ACM Transactions on Computer-Human Interaction, vol. 1, 1 (March 1994) 27-51.
HCIL-92-15, CS-TR-2997, CAR-TR-649
When some items in a menu are selected more frequently than others, as
is often the case, designers or individual users may be able to speed performance and improve satisfaction by placing several high-frequency items at the top of the menu. Design guid
elines for split menus were developed and applied. Split menus were implemented and tested in two field studies and a controlled experiment. In the field study conditions performance times were reduced from 17 or 58% depending on the site and menus. In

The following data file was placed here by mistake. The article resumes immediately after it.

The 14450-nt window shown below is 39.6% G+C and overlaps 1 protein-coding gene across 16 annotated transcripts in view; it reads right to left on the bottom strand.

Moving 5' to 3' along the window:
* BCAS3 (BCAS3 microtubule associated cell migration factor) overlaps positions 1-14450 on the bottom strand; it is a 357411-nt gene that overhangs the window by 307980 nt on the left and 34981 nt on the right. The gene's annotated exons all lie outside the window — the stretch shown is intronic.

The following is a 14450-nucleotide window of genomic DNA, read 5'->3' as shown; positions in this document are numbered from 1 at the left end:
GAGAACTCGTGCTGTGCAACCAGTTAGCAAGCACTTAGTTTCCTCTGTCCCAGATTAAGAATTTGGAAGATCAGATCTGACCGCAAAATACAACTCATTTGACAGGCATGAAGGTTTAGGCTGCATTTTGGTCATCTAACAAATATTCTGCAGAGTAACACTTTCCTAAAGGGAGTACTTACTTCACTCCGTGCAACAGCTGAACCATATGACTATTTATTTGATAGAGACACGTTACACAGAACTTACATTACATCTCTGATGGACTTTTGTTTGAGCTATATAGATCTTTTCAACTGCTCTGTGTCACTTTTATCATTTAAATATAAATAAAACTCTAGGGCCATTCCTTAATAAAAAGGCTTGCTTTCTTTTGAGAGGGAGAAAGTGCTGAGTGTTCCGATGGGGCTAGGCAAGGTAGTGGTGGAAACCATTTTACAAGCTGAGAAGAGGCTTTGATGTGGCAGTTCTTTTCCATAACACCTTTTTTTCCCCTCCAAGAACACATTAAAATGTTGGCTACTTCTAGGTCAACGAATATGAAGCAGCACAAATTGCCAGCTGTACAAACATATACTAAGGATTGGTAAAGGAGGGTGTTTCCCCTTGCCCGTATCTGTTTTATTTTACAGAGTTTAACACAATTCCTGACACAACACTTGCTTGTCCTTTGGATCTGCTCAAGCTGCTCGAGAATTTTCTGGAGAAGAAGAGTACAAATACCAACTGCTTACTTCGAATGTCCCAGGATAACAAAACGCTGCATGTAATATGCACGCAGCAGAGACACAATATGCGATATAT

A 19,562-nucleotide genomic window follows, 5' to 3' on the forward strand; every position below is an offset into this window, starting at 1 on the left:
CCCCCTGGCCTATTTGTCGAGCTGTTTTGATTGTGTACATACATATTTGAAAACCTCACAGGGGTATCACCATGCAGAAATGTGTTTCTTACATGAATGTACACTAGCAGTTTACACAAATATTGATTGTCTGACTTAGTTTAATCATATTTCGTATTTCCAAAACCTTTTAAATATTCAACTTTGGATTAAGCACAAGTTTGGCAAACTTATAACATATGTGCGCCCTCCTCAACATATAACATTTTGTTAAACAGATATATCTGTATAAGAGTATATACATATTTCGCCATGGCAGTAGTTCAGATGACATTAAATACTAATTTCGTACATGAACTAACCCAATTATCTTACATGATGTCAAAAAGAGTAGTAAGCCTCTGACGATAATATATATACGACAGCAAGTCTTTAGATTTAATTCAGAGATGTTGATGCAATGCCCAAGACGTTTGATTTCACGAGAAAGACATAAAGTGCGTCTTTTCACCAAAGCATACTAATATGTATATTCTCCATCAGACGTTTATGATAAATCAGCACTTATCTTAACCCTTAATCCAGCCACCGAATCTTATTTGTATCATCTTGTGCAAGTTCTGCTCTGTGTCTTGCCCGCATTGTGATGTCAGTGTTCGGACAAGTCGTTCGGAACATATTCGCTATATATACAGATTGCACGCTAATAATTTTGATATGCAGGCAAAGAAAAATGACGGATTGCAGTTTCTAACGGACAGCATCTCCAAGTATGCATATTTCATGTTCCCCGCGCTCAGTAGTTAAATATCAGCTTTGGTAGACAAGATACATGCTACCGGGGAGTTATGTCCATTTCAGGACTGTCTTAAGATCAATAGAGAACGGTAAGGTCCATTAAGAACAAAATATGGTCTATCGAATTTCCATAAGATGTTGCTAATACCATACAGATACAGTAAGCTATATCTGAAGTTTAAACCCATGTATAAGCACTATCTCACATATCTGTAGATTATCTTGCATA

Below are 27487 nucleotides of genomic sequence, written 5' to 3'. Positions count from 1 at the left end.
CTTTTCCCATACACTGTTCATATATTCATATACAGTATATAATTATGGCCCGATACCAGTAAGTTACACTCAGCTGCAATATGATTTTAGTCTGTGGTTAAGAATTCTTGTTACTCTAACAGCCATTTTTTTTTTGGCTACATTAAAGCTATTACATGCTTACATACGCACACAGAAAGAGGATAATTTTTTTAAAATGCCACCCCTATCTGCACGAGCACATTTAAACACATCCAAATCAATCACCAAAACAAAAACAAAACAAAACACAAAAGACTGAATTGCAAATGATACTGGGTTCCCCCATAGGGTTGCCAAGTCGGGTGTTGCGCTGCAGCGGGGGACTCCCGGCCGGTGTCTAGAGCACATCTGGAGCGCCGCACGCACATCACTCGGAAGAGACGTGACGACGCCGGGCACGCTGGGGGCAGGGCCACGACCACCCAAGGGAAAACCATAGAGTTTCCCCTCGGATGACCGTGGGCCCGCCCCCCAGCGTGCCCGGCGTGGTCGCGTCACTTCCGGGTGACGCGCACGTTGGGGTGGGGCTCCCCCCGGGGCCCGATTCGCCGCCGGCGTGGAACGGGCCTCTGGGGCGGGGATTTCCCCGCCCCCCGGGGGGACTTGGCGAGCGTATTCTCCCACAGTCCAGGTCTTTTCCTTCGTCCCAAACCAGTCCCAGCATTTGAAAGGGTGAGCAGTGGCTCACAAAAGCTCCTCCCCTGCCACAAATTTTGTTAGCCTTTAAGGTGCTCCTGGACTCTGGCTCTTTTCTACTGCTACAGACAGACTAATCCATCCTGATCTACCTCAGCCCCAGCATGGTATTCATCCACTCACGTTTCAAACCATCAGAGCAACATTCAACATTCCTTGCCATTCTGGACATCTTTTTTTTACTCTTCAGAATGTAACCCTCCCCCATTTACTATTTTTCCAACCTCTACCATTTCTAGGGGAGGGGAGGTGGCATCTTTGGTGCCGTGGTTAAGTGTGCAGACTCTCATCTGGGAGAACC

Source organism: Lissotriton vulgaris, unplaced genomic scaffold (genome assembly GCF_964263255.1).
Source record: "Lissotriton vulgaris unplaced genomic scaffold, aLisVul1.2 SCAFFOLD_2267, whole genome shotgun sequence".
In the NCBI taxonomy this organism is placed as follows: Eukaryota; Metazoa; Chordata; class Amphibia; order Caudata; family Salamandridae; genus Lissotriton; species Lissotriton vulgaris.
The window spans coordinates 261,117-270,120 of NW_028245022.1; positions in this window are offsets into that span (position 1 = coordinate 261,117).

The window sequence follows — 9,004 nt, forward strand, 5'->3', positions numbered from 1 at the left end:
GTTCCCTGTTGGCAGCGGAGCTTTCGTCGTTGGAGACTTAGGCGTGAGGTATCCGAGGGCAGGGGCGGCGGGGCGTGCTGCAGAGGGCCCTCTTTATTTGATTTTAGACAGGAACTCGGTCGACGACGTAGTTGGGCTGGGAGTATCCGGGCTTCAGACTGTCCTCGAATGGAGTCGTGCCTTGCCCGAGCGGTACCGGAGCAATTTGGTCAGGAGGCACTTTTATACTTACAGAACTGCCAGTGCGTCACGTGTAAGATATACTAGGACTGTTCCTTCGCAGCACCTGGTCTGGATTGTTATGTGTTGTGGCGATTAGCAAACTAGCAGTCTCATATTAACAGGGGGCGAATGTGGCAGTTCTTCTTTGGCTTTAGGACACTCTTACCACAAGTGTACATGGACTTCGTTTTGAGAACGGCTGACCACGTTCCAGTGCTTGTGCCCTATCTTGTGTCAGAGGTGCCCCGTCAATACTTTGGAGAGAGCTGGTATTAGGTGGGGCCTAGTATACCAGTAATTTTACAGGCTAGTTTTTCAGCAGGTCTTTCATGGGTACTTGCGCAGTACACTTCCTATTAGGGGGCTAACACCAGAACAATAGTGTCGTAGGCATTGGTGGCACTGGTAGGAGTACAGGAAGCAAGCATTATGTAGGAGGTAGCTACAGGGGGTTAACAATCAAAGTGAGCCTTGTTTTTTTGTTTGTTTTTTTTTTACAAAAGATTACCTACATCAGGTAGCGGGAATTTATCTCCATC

the controlled experiment split menus were significantly faster than alphabetic menus and yielded significantly higher subjective preferences. A possible resolution to the continuing debate among cognitive theorists about predicting menu selection times
is offered. We conjecture and offer evidence that the logarithmic model applies to familiar (high-frequency) items and the linear model applies to unfamiliar (low-frequency) items.